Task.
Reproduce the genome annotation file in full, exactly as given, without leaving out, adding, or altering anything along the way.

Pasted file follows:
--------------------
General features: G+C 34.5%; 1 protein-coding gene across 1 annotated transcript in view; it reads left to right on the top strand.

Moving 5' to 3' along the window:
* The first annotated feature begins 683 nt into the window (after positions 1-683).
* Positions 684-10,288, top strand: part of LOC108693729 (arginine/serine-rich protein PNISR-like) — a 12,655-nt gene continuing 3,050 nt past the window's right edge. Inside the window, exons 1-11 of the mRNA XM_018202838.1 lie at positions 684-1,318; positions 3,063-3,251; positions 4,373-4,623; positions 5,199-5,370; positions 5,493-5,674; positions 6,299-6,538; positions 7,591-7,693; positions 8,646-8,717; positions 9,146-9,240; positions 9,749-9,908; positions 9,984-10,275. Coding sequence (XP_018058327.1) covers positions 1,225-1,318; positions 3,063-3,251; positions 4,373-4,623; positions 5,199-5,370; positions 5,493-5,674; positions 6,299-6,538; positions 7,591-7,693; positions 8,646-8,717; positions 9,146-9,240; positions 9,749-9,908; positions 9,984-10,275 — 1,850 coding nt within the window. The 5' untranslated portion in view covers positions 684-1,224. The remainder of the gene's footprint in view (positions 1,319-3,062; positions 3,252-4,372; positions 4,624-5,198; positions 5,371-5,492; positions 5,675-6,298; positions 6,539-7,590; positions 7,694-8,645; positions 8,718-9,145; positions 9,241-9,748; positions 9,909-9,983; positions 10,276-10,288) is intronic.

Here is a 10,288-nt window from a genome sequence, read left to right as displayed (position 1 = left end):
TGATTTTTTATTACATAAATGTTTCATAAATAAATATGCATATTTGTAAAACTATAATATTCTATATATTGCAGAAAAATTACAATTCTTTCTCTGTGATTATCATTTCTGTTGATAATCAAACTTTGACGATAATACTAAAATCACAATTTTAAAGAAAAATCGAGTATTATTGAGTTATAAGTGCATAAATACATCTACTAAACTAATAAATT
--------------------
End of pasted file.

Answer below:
General features: G+C 34.5%; 1 protein-coding gene across 1 annotated transcript in view; it reads left to right on the top strand.

Moving 5' to 3' along the window:
* The first annotated feature begins 683 nt into the window (after positions 1-683).
* Positions 684-10,288, top strand: part of LOC108693729 (arginine/serine-rich protein PNISR-like) — a 12,655-nt gene continuing 3,050 nt past the window's right edge. Inside the window, exons 1-11 of the mRNA XM_018202838.1 lie at positions 684-1,318; positions 3,063-3,251; positions 4,373-4,623; positions 5,199-5,370; positions 5,493-5,674; positions 6,299-6,538; positions 7,591-7,693; positions 8,646-8,717; positions 9,146-9,240; positions 9,749-9,908; positions 9,984-10,275. Coding sequence (XP_018058327.1) covers positions 1,225-1,318; positions 3,063-3,251; positions 4,373-4,623; positions 5,199-5,370; positions 5,493-5,674; positions 6,299-6,538; positions 7,591-7,693; positions 8,646-8,717; positions 9,146-9,240; positions 9,749-9,908; positions 9,984-10,275 — 1,850 coding nt within the window. The 5' untranslated portion in view covers positions 684-1,224. The remainder of the gene's footprint in view (positions 1,319-3,062; positions 3,252-4,372; positions 4,624-5,198; positions 5,371-5,492; positions 5,675-6,298; positions 6,539-7,590; positions 7,694-8,645; positions 8,718-9,145; positions 9,241-9,748; positions 9,909-9,983; positions 10,276-10,288) is intronic.

Here is a 10,288-nt window from a genome sequence, read left to right as displayed (position 1 = left end):
TGATTTTTTATTACATAAATGTTTCATAAATAAATATGCATATTTGTAAAACTATAATATTCTATATATTGCAGAAAAATTACAATTCTTTCTCTGTGATTATCATTTCTGTTGATAATCAAACTTTGACGATAATACTAAAATCACAATTTTAAAGAAAAATCGAGTATTATTGAGTTATAAGTGCATAAATACATCTACTAAACTAATAAATT